I am a total percussion enthusiast.  From gongs to taikos to snares to glockenspiels, I like them all.  Classical, ethnic, and “epic” percussion; they all are in my template and get used in pretty much every project.  So, when Thunder X3M came out, I was quite interested to see how it compared to all of my other various percussion libraries.  First off, let’s get something straight: X3M is not a classical percussion library, and doesn’t have much of a chance compared to standard orchestral percussion such as Berlin Percussion.  However, this is definitely the best library I have for any types of raw, organic, down-to-earth, DRUM sounds.  (I have included a demo at the bottom of this article, but if you’re curious to hear what I mean and don’t want to scroll down yet, you can also find it here.)


The Low Ensemble multi-patch


Unlike other libraries marketed for a “big” sound, X3M doesn’t focus on over-processed samples.  Instead, George Strezov and his team have recorded tons (78, to be exact) of different percussion ensemble combinations together, allowing for a true ensemble sound.  This is a lot different from recording the percussion individually and layering it, because the players and sounds feed off of each other’s energy and match perfectly together.  All of these ensembles are at your fingertips with fully tweakable sound, thanks to the custom “Thunder X3M Engine” for Kontakt (full version, not Player).  Everything was recorded with 3 mic positions in a relatively dry studio, which works great for more up-close and personal things; however add a little bit of reverb (my go-to for X3M is “Valhalla Room” from Valhalla DSP) and all of a sudden you get a HUGE sound.  You can also edit transients, add a bit of post-processing in the signal chain, and pitch shift, so you can truly get the sound you want.

Video Walkthrough of Thunder X3M

This is a full walkthrough on X3M:

Main Features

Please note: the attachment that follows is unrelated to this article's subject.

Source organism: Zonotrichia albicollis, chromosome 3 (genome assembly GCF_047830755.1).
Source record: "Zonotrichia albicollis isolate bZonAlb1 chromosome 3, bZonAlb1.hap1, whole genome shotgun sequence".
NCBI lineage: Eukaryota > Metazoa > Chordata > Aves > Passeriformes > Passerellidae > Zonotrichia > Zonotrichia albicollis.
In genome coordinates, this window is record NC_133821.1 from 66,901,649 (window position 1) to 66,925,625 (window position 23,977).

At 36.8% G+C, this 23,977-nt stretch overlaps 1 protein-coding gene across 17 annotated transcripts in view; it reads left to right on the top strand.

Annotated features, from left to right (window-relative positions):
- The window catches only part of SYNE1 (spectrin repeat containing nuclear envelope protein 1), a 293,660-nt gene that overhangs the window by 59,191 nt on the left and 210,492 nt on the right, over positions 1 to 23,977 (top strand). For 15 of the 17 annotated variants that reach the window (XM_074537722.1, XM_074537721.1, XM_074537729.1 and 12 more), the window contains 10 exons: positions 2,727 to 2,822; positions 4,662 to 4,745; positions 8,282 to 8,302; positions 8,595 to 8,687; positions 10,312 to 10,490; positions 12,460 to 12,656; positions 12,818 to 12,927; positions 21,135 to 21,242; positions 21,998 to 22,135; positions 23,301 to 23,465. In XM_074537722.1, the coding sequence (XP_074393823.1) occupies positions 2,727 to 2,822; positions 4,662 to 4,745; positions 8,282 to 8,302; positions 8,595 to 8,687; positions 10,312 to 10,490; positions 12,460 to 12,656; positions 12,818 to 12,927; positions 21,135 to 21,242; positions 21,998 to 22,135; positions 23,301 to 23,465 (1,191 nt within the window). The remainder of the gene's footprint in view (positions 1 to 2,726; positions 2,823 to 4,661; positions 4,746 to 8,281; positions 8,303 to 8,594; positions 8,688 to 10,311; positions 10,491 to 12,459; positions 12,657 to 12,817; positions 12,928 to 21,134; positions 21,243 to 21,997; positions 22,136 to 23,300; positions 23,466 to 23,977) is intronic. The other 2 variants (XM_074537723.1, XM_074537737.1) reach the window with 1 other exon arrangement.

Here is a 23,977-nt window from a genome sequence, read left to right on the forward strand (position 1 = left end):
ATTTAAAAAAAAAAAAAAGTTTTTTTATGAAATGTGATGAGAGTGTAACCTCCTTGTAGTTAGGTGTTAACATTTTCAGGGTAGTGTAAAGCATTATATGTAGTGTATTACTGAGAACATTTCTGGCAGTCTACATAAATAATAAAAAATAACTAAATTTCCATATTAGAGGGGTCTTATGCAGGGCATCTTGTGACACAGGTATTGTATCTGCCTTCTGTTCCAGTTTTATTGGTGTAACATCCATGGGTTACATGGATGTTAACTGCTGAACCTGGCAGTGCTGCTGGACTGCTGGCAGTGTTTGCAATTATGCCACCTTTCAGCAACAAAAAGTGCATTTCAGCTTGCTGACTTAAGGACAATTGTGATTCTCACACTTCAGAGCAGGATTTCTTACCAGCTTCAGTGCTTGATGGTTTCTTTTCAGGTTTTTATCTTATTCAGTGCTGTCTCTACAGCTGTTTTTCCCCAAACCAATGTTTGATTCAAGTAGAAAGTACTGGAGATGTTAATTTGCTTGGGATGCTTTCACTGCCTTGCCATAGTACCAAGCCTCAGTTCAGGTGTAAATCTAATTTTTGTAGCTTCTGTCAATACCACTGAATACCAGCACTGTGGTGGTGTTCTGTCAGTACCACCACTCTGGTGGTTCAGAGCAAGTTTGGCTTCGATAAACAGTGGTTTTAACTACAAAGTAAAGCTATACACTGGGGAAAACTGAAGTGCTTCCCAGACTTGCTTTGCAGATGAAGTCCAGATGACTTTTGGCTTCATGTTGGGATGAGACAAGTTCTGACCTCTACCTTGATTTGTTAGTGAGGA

-Organic percussion library that works fine for just about anything, minus traditional orchestral parts

-Bundled version of the now-discontinued Thunder Series, plus loads of new content

-78 different ensembles and instruments in seven categories – Low Ensembles, High Ensembles, Ethnic Percussion, Solo Percussion, Epic Metals, Sound Design Percussion, and Distorted Percussion – with up to 10 dynamic layers and 27 round robins each

-3 mic positions plus 2 vintage analogue hardware chains

-Custom Thunder X3M engine that (among other things) allows you to create your own patches

-$329 from Strezov Sampling


-Sounds fantastic, both dry and with added reverb

-Tons of different unique drum ensembles all recorded together (instead of layering recordings of solo drums and packaging it)

-Special sound design and distorted patches created from the organic recordings

-Custom Thunder X3M engine that allows you to create and play giant percussion ensembles set-up specifically to your taste


-3 mic positions is nice, but I wouldn’t mind having more mic options and a main mix as well

-Not every ensemble has a roll patch



The first interface


One of the highlights of X3M is the custom “Thunder X3M Engine”, which allows you to create your own patches.  As you can see from the blank patch above, you have your basic mic positions – along with your two analogue signal chains – that you can unload to save RAM, solo, or mute, and a whole bunch of Zones.  You also have NEW to clear all zones, LOAD to load in a preset, SAVE to save a preset, HELP to display little notes over the interface explaining everything, and RR to reset the round robins.  Underneath each Zone, you can adjust the pitch for each (cool tip: if you pitch shift an ensemble down an octave, keep another one as-is, and play them together, you get really full sound), as well as the transients.  The keyboard is color-coded and corresponds to each Zone.  If you click a Zone, you get to the second part of the interface.


The second interface


This second interface is where you can create your custom zones.  You have a total of 12 zones, and each fit in a percussion patch.  I currently have Zone 2 selected, and the corresponding part of the keyboard has turned white to show me where it’s located.  Inside Zone 2, I have loaded the Ethnic Percussion patch “Cajon High”.  I can now continue editing each zone; as well as the pitch and transient from the first page, I can also do a basic high, mids, and low EQ as well as individually mix the mics for that patch.  Something very cool is that the X3M engine automatically loads selected samples and purges unused samples, to fully optimize your RAM.  So, you can create fully-customized percussion patches playable throughout the keyboard.  There is also an identical set-up for drum rolls, though not every ensemble includes them.


Yet again, Strezov Sampling has created a new standard that is sure to be found in many arsenals.  Thunder X3M is just great; and the amount of variety and customization is pretty amazing.  Small ethnic rhythms, full pounding trailer drums, and pretty much anything in-between, X3M can handle with ease.  Like I mentioned earlier, I have a LOT of percussion libraries.  That being said, all 78 X3M instruments have been permanently added to my template, and are now my go-to for that sheer drum sound.

The Beast – A Demo

I only used Thunder X3M with no external processing to create this raw track.


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